Newton of the early 1880s was booming as newcomers arrived almost daily with the train. This influx of businessmen, laborers and their families led to a housing shortage. This mostly affected those who could not afford to buy or build a home right away. Blue collar workers and laborers often resorted to boarding in hotels or renting small houses or rooms. Wealthy businessman and investor James M. Ragsdale saw this as an opportunity and invested in the construction of the homes here to serve as rental housing for railroad workers. Today, many of the homes have been modified or are no longer standing. But the homes on West 2nd are among the few, if not the only, reminders of the Ragsdale brothers and their investments to Newton's early growth that remain today. According to "Rediscovering Newton, an Interpretive Architectural History, Graduate Thesis" by C. Davis, The Ragsdale brothers, James M. and Thaddeus P., were known for many contributions in early Newton. They began as butchers, then worked as grocers. As their wealth grew, they began put their money back into the growth and development of Newton. Early newspapers note on multiple occasions they were building new commercial buildings in the downtown area. James was a charter member of the Methodist Episcopal Church and served as the first board president when it was organized in 1872. The brothers purchased land from 12th Street to 18th Street along Main Street and established the Ragsdale addition to Newton. James built his home on the corner of 7th and Poplar, and it is reported that his brother intended to build his home on the lot beside it. However, their most significant contribution was the Ragsdale Opera House, once located at 701 N Main. It was among the largest and most elaborate structures on Main Street. The first floor housed several businesses including the United States Post Office and the Newton Kansan offices. The second and third floors consisted of the theater and seating. Atop of the structure stood a clock tower. The Newton Kansan reported on November 19, 1885, that the "new $500 Seth Thomas clock will soon help adorn the cupola of the new opera house, facing north, south, and east." The Newton Daily Republican described the interior on September 18, 1886, following completion of additional decoration of the interior, "The most prominent figure is that of Shakespeare, which occupies a position immediately above the proscenium opening. The figures of the great masters Beethoven, Schiller, Goethe and Mozart are artistically grouped on the ceiling. Beautiful panel pieces, representing the Goddess of Music and the Goddess of Terpsichore, adorn the sides of the proscenium opening. The work is done in the highest style of art. Nothing was overlooked and money was used without stint to make this bijou theater what it is - the finest in all Kansas." In all, the Ragsdale Opera House cost $80,000 to build and it was the pride of the Ragsdale brothers. At least until the late 1880s and early 1890s when the Newton Panic hit the region. The Ragsdale brothers were hit especially hard considering the amount of money they had invested. They sold their city addition and eventually sold the opera house. James left Newton in 1892, ending up in Columbus, Montana, where he would remain until his death on March 12, 1930. He was buried in Newton at Greenwood Cemetery beside his first wife, Sarah, who had died in 1889. As for Thaddeus, he may have taken the loss harder than his brother and was rumored to have gone insane. His obituary indicated he was suffering from a form of brain disease at the time of his death on December 24, 1892. He was living with his wife's parents, whose father was a doctor, in Burlingame, Kansas.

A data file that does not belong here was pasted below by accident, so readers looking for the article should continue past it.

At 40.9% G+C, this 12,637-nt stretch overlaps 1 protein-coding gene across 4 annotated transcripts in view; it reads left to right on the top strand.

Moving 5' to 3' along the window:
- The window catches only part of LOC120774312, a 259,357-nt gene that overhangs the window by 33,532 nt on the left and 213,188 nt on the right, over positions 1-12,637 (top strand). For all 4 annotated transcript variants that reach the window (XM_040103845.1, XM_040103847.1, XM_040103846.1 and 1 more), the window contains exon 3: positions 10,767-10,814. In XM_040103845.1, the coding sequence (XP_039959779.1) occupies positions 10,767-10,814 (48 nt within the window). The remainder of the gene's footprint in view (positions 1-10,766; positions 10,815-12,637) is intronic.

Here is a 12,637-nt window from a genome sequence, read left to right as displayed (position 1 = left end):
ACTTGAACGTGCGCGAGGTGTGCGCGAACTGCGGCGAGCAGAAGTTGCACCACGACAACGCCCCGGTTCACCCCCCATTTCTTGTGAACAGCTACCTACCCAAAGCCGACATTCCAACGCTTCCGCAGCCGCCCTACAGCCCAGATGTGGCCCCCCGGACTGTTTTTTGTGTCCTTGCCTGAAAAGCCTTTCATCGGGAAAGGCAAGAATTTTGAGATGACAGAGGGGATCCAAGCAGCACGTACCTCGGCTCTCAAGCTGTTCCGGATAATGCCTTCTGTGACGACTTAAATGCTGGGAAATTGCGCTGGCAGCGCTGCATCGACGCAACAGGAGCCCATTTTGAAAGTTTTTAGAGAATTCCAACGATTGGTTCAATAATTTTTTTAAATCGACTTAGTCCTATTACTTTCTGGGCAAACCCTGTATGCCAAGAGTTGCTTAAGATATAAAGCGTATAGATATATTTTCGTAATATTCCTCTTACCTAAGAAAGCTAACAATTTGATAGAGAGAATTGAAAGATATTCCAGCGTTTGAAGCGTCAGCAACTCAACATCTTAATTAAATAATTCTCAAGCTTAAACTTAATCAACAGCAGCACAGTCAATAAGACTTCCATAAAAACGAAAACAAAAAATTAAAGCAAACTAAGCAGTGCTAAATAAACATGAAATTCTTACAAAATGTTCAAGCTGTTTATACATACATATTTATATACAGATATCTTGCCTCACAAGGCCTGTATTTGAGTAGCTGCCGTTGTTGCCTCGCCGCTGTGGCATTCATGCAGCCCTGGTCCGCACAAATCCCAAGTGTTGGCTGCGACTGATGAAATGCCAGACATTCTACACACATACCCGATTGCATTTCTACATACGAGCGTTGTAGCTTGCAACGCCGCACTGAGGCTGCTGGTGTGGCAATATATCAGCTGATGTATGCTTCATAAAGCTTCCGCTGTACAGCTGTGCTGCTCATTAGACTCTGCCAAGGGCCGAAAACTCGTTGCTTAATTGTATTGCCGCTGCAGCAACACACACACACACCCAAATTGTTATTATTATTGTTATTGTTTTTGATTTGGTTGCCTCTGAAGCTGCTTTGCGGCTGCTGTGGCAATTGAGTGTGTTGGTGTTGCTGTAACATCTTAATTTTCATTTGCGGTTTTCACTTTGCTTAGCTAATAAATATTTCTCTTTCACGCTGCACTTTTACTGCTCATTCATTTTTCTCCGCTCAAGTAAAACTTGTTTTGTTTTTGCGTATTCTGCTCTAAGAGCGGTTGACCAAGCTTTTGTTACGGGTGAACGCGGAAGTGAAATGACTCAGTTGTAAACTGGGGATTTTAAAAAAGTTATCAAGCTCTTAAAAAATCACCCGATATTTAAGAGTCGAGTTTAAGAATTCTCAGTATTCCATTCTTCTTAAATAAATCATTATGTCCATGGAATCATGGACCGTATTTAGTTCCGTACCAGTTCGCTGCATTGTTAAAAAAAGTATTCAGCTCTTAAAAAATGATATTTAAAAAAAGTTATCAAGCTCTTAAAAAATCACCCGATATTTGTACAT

The Ragsdale brothers played a huge role in Newton's early growth and fostered its developed through their personal investments. They lost nearly everything, and some could argue that Thaddeus truly did, when real estate and banking crashed. Not much remains to evidence their contributions, but the homes on West 2nd Street, regardless of their altered states, can still offer a reminder of James and Thaddeus Ragsdale.